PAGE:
“We’ve looked at a number of factors above and beyond the simple perceived local corruption threat, to give a more nuanced and balanced evaluation of where the real challenges of negotiating corruption risks lie. These factors include such things as levels of FCPA enforcement action and local industry risks, as well as how information flows affect a company’s ability to understand who exactly it’s dealing with; how media reporting can be slanted according to the publisher, for example, or the willingness of people to talk openly about the likelihood and frequency of requests for bribes.”
Sounds fairly sophisticated – or nuanced – shall I say; however my response to the Corruption Challenges Index is the same as my response to the Corruption Perceptions Index: does the compliance community really need surveys or formulas (such as C = T – O read more below) to tell us things we already likely know. (See here for the prior post).
Without the Corruption Challenges Index and its crafty formula, many in the compliance community probably already knew that countries like Turkmenistan, Libya, Somalia, Yemen, and North Korea are more “challenging” and that countries like New Zealand, Australia, United Kingdom, France, and Singapore are less “challenging.”
Without the Corruption Challenges Index and its crafty formula, many in the compliance community probably already knew that the “corruption threat” is higher in countries like Libya, Somalia, and Yemen compared to countries like New Zealand, Singapore and Ireland.
Without the Corruption Challenges Index and its crafty formula, many in the compliance community probably already knew that countries like Turkmenistan, Libya, Somalia and Yemen were more “opaque” than countries like New Zealand, Australia, United Kingdom and France.
So if the Corruption Challenges Index (the Corruption Perceptions Index and other similar attempts) really don’t tell us much compared to what we already likely know, what is the point of these surveys?
My own two cents is they are mostly just an effort to market products and services and a way to generate media coverage (which various media outlets happily cover to fill its pages or website – see here and here).
Set forth below is how Risk Advisory explained its methodology.
“The Corruption Challenges Index is compiled by due diligence experts from Risk Advisory’s seven regional business intelligence teams, with country risk scoring from our political and security risk focused Intelligence & Analysis team.
The index assesses corruption threat, regime instability and accessibility of information in 187 countries to arrive at a ‘Corruption Challenge’ score, and a resulting ‘Most Challenging Jurisdiction’ ranking.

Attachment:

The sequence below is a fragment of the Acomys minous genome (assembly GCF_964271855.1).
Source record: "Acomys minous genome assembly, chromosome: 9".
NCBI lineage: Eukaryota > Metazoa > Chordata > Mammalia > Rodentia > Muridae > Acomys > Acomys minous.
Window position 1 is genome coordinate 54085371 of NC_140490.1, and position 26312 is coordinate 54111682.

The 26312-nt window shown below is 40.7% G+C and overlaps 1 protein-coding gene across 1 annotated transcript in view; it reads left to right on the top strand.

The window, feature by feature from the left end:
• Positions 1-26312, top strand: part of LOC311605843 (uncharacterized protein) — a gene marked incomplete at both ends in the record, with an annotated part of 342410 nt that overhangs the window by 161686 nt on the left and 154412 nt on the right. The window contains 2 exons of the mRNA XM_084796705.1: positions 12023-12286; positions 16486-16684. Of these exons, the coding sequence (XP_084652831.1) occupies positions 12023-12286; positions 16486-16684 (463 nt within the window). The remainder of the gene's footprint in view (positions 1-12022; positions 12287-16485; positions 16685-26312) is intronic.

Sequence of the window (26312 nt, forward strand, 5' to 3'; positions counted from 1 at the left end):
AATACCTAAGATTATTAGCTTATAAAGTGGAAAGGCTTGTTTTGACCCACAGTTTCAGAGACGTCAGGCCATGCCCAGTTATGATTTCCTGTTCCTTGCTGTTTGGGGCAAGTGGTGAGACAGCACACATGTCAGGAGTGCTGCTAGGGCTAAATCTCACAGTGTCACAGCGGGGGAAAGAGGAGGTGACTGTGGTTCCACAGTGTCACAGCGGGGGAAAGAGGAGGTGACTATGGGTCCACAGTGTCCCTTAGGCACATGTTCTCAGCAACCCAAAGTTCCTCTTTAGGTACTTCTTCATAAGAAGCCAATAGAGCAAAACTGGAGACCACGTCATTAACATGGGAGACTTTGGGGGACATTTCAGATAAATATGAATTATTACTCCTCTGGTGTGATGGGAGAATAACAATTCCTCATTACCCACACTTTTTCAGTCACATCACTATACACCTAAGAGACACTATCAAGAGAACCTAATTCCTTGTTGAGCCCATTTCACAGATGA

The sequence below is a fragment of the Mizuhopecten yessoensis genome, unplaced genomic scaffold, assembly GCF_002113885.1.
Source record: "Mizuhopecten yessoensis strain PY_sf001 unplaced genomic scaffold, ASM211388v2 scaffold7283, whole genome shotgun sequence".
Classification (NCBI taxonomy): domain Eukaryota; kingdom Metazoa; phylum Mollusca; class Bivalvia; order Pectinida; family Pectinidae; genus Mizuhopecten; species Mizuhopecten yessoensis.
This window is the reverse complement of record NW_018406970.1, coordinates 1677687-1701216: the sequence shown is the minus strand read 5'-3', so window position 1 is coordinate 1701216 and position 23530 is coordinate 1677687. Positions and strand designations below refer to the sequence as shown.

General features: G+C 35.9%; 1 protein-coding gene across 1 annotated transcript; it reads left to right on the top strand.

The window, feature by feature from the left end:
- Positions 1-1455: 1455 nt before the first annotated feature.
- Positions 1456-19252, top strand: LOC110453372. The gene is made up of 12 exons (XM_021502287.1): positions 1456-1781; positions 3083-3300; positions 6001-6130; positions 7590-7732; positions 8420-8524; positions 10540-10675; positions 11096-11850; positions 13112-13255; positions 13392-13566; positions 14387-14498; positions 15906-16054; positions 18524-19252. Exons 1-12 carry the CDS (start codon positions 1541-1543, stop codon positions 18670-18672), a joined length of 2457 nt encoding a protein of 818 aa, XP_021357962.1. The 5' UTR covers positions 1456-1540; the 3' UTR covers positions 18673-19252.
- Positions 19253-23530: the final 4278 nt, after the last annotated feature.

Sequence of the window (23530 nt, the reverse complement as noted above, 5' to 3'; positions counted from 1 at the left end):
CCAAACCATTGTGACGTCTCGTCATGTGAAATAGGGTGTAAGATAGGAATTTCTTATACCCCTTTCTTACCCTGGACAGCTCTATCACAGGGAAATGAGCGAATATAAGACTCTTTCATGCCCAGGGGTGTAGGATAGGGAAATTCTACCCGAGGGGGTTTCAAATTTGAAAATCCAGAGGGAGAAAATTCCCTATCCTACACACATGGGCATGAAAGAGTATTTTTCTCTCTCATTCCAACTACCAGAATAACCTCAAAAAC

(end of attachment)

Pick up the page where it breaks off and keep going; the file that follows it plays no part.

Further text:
In countries where the threat of corruption is elevated, integrity due diligence performs an essential risk management function. But when information is scarce or unreliable, due diligence requires specialist knowledge and research skills to undertake. The most challenging countries are those where threat is high and due diligence difficult. The index is designed to quantify this nexus.
Our experts were asked to grade each country on the likelihood of two scenarios; 1) foreign investors encountering corruption in seeking a significant government contract, licence or permit, and 2) a business operating locally enduring small scale official corruption to undertake day-to-day operations.
These scores were added to a regime stability score to arrive at a Corruption Threat rating (T). This is offset against an Opacity score (O), which is based on our experts’ assessments of the comprehensiveness and reliability of public information, media openness, the freedom of human sources to converse and particular linguistic barriers such as transliteration or complex translation. We have also added new subsets of variables, including how accessible certain public records are (such as corporate filings, litigation filings, and media reporting).
The Corruption Challenge score (C) subtracts Opacity (O) from Corruption Threat (T); C = T – O
The index’s most challenging countries are those assessed to have a high risk of both petty and grand corruption, less stable regimes and low availability of public information and business intelligence.
In addition to building the index we also asked our analysts to consider the three business sectors that are most exposed to corruption in each country. We were then able to produce regional and global frequency analyses based on this data.”
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